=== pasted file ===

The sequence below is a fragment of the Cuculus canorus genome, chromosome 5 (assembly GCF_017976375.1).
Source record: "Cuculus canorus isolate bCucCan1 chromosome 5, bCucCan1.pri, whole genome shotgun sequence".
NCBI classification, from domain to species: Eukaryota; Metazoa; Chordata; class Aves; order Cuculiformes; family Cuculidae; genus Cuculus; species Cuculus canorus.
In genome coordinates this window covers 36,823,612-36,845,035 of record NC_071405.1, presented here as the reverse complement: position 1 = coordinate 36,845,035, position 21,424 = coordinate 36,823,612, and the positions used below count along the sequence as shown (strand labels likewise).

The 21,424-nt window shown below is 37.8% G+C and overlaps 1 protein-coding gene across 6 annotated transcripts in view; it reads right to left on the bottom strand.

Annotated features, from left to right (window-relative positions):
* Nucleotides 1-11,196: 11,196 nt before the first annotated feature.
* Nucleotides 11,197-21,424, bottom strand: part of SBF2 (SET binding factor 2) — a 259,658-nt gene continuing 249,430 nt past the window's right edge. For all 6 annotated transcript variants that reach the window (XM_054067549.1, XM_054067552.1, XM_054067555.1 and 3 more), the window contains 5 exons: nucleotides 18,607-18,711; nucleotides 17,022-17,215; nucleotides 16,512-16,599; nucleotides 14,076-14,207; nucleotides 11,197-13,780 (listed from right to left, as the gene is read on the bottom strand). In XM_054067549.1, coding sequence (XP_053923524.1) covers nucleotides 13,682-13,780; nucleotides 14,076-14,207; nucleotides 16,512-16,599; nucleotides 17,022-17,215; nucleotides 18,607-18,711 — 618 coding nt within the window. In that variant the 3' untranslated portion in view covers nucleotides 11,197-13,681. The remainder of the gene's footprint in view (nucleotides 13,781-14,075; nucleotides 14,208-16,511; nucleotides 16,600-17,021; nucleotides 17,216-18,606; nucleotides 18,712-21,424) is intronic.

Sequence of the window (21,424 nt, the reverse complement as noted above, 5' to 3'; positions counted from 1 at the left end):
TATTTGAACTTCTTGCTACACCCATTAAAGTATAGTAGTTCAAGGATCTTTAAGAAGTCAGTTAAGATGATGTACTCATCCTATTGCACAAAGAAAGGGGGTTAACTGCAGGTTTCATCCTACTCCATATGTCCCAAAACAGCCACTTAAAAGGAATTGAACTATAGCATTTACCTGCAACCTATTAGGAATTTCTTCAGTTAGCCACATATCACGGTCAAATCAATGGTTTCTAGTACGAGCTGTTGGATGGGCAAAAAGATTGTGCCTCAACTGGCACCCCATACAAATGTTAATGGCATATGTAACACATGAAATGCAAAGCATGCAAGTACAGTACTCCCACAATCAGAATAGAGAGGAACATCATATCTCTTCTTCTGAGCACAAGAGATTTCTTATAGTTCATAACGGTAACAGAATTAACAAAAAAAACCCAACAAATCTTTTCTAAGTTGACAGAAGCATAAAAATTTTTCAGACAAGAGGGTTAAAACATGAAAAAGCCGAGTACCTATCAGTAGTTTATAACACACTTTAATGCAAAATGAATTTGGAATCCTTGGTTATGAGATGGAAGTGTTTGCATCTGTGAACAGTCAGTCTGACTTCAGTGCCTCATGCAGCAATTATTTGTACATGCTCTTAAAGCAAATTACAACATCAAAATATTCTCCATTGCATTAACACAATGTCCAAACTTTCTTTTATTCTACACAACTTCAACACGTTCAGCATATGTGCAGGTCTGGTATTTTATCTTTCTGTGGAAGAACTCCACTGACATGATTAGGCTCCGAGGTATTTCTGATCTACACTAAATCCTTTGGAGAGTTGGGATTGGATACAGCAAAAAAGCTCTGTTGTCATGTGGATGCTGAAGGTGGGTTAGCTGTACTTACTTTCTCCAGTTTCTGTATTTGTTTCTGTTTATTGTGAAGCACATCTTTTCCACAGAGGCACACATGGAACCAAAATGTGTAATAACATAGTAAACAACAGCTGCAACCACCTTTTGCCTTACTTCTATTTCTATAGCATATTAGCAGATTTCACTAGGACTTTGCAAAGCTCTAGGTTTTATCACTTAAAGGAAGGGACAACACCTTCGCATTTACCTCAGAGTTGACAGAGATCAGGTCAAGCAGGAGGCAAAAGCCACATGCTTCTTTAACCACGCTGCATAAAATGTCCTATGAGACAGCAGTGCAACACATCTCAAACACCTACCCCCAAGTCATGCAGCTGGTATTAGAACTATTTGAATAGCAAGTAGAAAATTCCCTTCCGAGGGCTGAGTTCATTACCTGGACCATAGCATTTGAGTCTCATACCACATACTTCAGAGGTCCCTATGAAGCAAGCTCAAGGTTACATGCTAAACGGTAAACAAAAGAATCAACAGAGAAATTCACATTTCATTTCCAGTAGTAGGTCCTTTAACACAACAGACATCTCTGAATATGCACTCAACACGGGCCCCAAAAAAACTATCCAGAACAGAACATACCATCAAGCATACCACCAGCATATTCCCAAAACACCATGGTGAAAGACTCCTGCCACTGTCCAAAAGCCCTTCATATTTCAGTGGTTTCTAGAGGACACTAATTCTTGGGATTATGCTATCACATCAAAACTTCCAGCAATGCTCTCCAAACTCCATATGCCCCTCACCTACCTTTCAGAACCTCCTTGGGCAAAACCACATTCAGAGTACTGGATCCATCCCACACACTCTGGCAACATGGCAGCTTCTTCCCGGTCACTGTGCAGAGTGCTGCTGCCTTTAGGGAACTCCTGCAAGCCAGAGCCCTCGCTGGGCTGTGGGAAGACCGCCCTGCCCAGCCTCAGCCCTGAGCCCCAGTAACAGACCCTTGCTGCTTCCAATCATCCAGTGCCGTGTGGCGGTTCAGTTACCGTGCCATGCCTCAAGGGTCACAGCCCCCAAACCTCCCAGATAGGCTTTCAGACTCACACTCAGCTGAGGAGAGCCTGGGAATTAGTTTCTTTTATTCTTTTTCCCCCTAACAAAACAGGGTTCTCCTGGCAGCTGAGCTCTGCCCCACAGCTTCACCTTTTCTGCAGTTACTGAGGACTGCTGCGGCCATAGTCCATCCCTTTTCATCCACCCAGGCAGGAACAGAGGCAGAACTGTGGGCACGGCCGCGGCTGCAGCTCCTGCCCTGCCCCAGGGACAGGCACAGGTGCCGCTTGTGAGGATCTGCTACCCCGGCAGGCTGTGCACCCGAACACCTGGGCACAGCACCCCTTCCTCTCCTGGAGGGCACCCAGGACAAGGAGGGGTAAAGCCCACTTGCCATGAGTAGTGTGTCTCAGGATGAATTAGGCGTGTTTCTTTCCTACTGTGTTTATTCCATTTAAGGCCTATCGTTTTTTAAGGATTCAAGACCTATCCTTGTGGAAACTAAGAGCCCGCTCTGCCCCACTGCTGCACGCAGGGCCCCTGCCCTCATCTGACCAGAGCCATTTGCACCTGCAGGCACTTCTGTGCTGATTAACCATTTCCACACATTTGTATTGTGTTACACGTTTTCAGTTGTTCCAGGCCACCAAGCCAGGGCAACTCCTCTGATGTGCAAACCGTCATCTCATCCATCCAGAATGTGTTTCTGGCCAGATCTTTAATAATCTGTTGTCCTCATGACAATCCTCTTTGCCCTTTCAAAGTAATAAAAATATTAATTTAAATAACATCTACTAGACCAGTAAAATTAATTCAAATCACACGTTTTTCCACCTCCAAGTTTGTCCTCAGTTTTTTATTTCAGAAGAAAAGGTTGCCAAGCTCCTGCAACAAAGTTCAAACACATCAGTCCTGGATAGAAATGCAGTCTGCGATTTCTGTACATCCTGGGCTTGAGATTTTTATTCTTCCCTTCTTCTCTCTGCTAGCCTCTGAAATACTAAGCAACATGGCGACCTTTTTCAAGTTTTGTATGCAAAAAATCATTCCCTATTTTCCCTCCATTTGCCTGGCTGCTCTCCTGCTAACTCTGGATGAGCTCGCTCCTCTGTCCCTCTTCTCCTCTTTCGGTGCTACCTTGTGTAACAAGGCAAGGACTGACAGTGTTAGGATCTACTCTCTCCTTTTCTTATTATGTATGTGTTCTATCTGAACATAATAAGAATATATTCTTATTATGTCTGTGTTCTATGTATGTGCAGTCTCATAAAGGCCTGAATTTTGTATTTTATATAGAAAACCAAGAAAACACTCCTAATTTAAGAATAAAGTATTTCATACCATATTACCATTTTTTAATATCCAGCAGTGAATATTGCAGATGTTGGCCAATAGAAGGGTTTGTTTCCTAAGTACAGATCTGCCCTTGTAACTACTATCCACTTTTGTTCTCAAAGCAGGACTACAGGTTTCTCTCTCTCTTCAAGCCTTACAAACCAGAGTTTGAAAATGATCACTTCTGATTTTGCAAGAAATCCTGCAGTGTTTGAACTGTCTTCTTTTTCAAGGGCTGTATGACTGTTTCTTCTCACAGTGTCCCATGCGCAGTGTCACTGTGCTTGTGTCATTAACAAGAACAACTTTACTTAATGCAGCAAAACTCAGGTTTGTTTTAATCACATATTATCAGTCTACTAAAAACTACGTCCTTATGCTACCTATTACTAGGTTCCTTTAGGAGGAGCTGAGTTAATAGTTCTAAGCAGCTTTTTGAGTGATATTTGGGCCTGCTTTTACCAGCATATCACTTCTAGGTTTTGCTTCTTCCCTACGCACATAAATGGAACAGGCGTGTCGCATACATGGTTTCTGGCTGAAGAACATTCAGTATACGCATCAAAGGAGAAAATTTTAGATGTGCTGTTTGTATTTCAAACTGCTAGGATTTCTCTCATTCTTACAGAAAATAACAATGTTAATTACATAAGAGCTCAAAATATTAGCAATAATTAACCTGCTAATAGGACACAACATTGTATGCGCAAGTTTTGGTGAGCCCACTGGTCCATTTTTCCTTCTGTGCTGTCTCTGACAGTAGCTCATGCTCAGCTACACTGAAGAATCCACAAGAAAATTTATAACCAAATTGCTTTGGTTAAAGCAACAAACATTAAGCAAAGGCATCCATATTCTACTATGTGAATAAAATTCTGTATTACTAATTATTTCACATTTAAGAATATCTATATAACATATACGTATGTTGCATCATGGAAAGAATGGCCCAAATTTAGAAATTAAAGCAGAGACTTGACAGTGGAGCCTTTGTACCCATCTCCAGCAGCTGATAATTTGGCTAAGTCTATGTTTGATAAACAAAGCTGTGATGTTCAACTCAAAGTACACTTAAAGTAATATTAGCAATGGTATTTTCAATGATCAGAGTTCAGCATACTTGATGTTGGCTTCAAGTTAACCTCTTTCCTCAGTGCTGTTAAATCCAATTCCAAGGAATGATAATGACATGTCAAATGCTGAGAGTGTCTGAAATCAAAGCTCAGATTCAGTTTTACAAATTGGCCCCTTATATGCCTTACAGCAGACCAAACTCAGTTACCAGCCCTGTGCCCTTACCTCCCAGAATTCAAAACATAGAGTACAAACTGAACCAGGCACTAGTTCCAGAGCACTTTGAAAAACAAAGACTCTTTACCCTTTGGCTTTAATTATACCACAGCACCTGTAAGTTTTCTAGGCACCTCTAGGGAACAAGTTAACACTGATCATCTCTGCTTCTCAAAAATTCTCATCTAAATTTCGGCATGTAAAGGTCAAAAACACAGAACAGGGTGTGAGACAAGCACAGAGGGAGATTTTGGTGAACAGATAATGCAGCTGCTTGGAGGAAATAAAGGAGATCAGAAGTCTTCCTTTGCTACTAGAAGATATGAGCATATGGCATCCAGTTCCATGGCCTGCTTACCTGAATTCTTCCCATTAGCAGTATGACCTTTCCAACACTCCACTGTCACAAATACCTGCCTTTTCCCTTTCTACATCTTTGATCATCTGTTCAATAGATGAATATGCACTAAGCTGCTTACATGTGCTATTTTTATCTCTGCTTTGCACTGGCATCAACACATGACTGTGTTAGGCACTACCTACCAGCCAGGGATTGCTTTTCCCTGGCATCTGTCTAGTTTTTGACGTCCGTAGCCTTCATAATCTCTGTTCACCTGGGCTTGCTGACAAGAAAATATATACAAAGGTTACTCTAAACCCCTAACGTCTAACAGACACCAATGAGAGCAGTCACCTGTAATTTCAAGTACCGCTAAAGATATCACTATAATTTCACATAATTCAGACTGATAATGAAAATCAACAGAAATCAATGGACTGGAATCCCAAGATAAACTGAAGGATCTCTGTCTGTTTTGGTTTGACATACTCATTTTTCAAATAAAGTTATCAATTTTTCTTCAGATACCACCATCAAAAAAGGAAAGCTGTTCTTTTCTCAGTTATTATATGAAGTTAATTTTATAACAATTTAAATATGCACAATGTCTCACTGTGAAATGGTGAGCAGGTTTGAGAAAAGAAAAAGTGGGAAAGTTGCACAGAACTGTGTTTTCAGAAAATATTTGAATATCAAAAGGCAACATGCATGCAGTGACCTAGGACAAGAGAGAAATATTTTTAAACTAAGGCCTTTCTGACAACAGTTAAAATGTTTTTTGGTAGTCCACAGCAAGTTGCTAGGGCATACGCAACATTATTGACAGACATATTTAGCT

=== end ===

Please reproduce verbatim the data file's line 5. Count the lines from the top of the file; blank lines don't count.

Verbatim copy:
The 21,424-nt window shown below is 37.8% G+C and overlaps 1 protein-coding gene across 6 annotated transcripts in view; it reads right to left on the bottom strand.